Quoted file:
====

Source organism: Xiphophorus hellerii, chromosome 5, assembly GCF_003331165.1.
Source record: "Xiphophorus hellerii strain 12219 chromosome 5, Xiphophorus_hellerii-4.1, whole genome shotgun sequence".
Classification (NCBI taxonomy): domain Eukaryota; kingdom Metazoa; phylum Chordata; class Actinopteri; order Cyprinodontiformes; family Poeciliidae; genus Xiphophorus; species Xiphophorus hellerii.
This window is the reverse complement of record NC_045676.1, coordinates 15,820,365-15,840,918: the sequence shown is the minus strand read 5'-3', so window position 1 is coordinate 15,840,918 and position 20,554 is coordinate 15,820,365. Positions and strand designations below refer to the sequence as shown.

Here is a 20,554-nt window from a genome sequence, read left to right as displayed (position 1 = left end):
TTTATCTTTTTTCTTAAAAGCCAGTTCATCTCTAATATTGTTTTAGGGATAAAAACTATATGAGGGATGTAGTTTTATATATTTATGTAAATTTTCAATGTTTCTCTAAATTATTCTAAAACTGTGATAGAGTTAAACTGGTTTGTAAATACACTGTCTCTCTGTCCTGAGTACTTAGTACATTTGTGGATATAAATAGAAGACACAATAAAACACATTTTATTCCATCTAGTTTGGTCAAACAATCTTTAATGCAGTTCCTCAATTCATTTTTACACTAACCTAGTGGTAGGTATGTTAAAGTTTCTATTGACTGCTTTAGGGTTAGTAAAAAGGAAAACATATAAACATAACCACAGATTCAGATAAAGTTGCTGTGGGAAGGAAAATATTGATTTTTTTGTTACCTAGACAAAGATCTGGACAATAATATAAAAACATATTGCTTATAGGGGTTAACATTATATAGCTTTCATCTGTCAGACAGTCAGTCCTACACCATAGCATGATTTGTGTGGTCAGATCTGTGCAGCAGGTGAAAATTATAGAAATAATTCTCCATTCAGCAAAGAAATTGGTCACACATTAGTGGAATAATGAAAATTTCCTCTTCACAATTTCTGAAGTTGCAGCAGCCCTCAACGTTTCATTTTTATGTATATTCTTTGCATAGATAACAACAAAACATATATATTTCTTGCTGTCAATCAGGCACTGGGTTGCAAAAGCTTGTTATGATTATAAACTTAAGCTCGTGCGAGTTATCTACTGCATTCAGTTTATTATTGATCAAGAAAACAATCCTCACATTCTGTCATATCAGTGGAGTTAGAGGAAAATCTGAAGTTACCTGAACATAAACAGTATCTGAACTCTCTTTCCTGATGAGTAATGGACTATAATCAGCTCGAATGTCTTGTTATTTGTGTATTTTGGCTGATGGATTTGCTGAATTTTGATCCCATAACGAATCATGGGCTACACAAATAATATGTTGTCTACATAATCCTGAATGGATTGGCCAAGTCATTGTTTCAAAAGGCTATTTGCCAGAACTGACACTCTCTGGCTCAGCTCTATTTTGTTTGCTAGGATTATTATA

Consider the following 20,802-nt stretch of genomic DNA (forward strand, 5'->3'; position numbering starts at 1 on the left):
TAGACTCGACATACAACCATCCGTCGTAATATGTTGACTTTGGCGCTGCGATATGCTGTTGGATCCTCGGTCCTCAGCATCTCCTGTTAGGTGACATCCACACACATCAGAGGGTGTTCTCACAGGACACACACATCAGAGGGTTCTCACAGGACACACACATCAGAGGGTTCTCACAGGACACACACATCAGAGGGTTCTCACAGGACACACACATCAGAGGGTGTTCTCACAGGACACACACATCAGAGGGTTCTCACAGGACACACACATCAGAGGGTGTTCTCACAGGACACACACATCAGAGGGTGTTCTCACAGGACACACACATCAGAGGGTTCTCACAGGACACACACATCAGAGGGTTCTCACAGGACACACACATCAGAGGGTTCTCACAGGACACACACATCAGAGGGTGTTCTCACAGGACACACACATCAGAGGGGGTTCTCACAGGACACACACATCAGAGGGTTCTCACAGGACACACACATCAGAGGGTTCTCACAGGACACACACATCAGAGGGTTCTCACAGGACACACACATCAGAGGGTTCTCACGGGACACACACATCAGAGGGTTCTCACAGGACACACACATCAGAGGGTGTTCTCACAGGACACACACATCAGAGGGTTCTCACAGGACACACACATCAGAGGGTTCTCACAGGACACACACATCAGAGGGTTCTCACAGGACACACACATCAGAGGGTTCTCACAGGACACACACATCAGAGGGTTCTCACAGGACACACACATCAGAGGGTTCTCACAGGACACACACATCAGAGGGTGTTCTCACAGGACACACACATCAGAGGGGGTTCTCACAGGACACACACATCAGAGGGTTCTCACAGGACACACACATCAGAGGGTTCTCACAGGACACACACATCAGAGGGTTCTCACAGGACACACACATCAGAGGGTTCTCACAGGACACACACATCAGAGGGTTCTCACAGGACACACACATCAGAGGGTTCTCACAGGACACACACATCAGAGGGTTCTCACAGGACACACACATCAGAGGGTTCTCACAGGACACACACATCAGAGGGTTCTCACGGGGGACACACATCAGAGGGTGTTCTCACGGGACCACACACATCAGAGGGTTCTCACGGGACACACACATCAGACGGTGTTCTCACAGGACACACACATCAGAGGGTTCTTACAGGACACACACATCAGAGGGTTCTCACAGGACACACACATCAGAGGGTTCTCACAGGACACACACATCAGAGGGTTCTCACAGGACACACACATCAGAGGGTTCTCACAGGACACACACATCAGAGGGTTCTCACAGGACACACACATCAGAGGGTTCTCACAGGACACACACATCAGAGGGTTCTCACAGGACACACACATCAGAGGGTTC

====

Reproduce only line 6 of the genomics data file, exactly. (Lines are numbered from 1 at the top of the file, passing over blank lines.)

TTTATCTTTTTTCTTAAAAGCCAGTTCATCTCTAATATTGTTTTAGGGATAAAAACTATATGAGGGATGTAGTTTTATATATTTATGTAAATTTTCAATGTTTCTCTAAATTATTCTAAAACTGTGATAGAGTTAAACTGGTTTGTAAATACACTGTCTCTCTGTCCTGAGTACTTAGTACATTTGTGGATATAAATAGAAGACACAATAAAACACATTTTATTCCATCTAGTTTGGTCAAACAATCTTTAATGCAGTTCCTCAATTCATTTTTACACTAACCTAGTGGTAGGTATGTTAAAGTTTCTATTGACTGCTTTAGGGTTAGTAAAAAGGAAAACATATAAACATAACCACAGATTCAGATAAAGTTGCTGTGGGAAGGAAAATATTGATTTTTTTGTTACCTAGACAAAGATCTGGACAATAATATAAAAACATATTGCTTATAGGGGTTAACATTATATAGCTTTCATCTGTCAGACAGTCAGTCCTACACCATAGCATGATTTGTGTGGTCAGATCTGTGCAGCAGGTGAAAATTATAGAAATAATTCTCCATTCAGCAAAGAAATTGGTCACACATTAGTGGAATAATGAAAATTTCCTCTTCACAATTTCTGAAGTTGCAGCAGCCCTCAACGTTTCATTTTTATGTATATTCTTTGCATAGATAACAACAAAACATATATATTTCTTGCTGTCAATCAGGCACTGGGTTGCAAAAGCTTGTTATGATTATAAACTTAAGCTCGTGCGAGTTATCTACTGCATTCAGTTTATTATTGATCAAGAAAACAATCCTCACATTCTGTCATATCAGTGGAGTTAGAGGAAAATCTGAAGTTACCTGAACATAAACAGTATCTGAACTCTCTTTCCTGATGAGTAATGGACTATAATCAGCTCGAATGTCTTGTTATTTGTGTATTTTGGCTGATGGATTTGCTGAATTTTGATCCCATAACGAATCATGGGCTACACAAATAATATGTTGTCTACATAATCCTGAATGGATTGGCCAAGTCATTGTTTCAAAAGGCTATTTGCCAGAACTGACACTCTCTGGCTCAGCTCTATTTTGTTTGCTAGGATTATTATA